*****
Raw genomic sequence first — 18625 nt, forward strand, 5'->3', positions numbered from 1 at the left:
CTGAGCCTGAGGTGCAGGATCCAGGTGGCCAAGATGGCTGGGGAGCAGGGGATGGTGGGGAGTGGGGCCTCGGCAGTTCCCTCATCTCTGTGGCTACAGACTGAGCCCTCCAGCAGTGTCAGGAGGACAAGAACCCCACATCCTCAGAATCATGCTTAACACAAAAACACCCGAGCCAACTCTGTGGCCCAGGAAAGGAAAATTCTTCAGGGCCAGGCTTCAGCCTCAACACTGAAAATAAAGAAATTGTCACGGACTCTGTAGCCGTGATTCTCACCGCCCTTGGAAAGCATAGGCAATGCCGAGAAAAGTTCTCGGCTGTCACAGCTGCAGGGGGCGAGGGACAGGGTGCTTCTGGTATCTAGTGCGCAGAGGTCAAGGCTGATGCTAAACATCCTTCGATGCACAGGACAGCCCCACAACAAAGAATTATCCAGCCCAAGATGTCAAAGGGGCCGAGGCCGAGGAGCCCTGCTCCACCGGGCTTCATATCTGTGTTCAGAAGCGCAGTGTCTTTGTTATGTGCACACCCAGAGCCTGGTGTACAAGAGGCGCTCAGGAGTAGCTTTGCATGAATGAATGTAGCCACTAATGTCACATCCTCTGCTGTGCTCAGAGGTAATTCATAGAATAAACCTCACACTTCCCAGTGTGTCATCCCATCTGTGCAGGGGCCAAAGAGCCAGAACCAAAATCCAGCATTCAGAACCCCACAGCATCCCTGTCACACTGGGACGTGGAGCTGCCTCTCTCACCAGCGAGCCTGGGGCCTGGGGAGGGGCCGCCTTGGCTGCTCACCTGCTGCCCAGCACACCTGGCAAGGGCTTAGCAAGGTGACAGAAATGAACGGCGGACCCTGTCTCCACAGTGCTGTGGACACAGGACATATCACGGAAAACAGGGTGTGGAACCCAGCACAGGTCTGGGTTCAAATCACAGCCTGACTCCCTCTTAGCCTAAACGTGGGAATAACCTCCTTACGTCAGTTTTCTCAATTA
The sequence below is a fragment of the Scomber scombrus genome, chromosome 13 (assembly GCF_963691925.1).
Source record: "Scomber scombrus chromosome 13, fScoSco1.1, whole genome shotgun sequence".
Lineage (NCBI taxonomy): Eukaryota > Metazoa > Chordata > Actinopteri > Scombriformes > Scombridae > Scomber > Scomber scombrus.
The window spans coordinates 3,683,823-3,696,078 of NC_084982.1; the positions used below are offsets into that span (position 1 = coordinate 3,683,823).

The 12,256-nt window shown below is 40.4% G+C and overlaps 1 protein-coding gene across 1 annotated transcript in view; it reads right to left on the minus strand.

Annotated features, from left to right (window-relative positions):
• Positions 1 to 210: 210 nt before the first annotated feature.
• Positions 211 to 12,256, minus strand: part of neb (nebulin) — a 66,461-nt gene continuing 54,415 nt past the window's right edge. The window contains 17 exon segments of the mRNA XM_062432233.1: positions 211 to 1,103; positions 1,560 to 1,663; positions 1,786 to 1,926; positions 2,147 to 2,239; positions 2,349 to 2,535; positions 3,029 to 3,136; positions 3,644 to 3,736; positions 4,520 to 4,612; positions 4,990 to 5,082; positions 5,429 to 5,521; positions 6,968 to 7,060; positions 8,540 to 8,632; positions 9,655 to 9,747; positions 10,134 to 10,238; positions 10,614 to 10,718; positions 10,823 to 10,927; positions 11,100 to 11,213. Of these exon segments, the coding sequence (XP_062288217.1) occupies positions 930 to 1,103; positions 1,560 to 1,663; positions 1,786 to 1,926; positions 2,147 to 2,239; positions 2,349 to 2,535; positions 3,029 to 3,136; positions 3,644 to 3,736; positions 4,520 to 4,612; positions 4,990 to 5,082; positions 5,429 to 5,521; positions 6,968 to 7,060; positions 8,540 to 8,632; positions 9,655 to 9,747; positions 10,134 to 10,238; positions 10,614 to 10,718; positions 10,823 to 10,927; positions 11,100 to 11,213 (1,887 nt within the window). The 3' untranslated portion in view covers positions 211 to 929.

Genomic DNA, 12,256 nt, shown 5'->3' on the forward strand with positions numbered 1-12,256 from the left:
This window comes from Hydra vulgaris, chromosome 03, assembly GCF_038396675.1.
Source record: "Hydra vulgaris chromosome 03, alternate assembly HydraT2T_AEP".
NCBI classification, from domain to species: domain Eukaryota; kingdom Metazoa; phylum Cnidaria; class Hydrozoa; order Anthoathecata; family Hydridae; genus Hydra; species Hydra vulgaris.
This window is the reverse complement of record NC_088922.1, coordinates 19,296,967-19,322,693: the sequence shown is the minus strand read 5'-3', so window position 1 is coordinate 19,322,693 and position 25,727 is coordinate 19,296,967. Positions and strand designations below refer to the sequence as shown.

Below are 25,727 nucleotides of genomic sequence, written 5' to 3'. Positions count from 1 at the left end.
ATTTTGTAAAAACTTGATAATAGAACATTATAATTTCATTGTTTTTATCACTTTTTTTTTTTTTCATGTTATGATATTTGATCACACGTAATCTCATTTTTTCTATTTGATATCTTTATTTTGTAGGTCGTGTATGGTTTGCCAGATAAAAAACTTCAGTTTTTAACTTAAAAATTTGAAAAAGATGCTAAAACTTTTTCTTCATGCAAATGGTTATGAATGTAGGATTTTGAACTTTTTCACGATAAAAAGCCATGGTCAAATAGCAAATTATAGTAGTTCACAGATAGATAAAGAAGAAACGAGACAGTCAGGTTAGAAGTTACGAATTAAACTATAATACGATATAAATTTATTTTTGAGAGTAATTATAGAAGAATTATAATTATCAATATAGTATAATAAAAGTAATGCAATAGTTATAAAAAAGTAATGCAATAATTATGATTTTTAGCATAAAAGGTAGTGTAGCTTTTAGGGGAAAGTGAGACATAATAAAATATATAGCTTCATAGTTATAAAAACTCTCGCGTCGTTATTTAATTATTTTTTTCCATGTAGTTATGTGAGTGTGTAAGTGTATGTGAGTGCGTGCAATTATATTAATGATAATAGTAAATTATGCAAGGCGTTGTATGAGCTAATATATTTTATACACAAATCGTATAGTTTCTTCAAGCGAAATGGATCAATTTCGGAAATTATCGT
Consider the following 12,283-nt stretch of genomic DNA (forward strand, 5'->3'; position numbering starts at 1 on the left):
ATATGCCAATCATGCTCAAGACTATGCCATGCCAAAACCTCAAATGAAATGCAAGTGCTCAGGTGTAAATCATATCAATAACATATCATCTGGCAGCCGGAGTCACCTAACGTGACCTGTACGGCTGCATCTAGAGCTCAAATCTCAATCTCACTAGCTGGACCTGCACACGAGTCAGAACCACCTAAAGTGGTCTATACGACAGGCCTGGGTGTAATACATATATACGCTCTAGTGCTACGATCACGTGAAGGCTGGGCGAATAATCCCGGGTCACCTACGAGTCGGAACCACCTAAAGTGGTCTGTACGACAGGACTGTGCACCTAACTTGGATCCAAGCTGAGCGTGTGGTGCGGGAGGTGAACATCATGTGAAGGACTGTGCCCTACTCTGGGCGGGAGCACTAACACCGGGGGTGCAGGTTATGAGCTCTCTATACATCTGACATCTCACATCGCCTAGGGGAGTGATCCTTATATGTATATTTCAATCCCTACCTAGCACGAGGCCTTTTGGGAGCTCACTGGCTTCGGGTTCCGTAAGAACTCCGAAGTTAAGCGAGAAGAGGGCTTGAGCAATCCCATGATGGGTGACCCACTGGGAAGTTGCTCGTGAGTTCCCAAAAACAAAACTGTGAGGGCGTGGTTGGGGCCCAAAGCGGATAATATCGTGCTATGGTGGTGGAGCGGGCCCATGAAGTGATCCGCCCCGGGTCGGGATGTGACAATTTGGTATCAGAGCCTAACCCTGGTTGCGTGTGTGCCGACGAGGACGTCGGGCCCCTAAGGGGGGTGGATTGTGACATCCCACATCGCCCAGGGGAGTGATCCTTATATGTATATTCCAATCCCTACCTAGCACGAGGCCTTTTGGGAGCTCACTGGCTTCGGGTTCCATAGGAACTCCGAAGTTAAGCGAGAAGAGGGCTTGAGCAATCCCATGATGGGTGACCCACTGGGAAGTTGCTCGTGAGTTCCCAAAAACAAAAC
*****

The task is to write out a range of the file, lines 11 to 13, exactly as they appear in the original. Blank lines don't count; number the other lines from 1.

Genomic DNA, 12,256 nt, shown 5'->3' on the forward strand with positions numbered 1-12,256 from the left:
This window comes from Hydra vulgaris, chromosome 03, assembly GCF_038396675.1.
Source record: "Hydra vulgaris chromosome 03, alternate assembly HydraT2T_AEP".